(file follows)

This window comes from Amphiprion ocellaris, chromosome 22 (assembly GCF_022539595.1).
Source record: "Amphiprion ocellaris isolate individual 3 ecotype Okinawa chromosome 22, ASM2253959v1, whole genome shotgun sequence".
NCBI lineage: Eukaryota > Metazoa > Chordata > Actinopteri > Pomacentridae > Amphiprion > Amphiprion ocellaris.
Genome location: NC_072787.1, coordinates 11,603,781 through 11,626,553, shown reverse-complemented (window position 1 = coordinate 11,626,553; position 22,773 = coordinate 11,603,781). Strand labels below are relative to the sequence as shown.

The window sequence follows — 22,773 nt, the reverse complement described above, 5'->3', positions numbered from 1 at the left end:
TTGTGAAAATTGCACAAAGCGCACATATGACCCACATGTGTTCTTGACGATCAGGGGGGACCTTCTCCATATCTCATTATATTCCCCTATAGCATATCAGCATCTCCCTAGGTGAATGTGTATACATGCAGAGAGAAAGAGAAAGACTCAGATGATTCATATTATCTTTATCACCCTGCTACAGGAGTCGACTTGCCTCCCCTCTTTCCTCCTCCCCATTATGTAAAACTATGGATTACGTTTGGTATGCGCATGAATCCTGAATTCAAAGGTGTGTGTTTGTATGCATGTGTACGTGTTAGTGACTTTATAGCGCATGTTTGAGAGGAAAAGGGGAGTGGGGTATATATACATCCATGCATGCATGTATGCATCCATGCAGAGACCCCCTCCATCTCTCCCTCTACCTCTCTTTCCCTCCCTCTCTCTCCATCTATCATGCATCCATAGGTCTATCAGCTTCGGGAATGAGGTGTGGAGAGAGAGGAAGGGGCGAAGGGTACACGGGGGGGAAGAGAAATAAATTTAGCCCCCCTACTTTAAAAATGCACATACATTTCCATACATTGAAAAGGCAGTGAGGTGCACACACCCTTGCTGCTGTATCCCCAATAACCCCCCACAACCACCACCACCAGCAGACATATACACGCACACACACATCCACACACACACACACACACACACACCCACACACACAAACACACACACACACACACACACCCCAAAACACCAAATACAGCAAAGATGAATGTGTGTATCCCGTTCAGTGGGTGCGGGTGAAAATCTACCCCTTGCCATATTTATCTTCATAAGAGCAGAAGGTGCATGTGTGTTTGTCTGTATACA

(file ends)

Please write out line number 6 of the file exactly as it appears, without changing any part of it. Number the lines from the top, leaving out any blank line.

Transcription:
TTGTGAAAATTGCACAAAGCGCACATATGACCCACATGTGTTCTTGACGATCAGGGGGGACCTTCTCCATATCTCATTATATTCCCCTATAGCATATCAGCATCTCCCTAGGTGAATGTGTATACATGCAGAGAGAAAGAGAAAGACTCAGATGATTCATATTATCTTTATCACCCTGCTACAGGAGTCGACTTGCCTCCCCTCTTTCCTCCTCCCCATTATGTAAAACTATGGATTACGTTTGGTATGCGCATGAATCCTGAATTCAAAGGTGTGTGTTTGTATGCATGTGTACGTGTTAGTGACTTTATAGCGCATGTTTGAGAGGAAAAGGGGAGTGGGGTATATATACATCCATGCATGCATGTATGCATCCATGCAGAGACCCCCTCCATCTCTCCCTCTACCTCTCTTTCCCTCCCTCTCTCTCCATCTATCATGCATCCATAGGTCTATCAGCTTCGGGAATGAGGTGTGGAGAGAGAGGAAGGGGCGAAGGGTACACGGGGGGGAAGAGAAATAAATTTAGCCCCCCTACTTTAAAAATGCACATACATTTCCATACATTGAAAAGGCAGTGAGGTGCACACACCCTTGCTGCTGTATCCCCAATAACCCCCCACAACCACCACCACCAGCAGACATATACACGCACACACACATCCACACACACACACACACACACACACCCACACACACAAACACACACACACACACACACACCCCAAAACACCAAATACAGCAAAGATGAATGTGTGTATCCCGTTCAGTGGGTGCGGGTGAAAATCTACCCCTTGCCATATTTATCTTCATAAGAGCAGAAGGTGCATGTGTGTTTGTCTGTATACA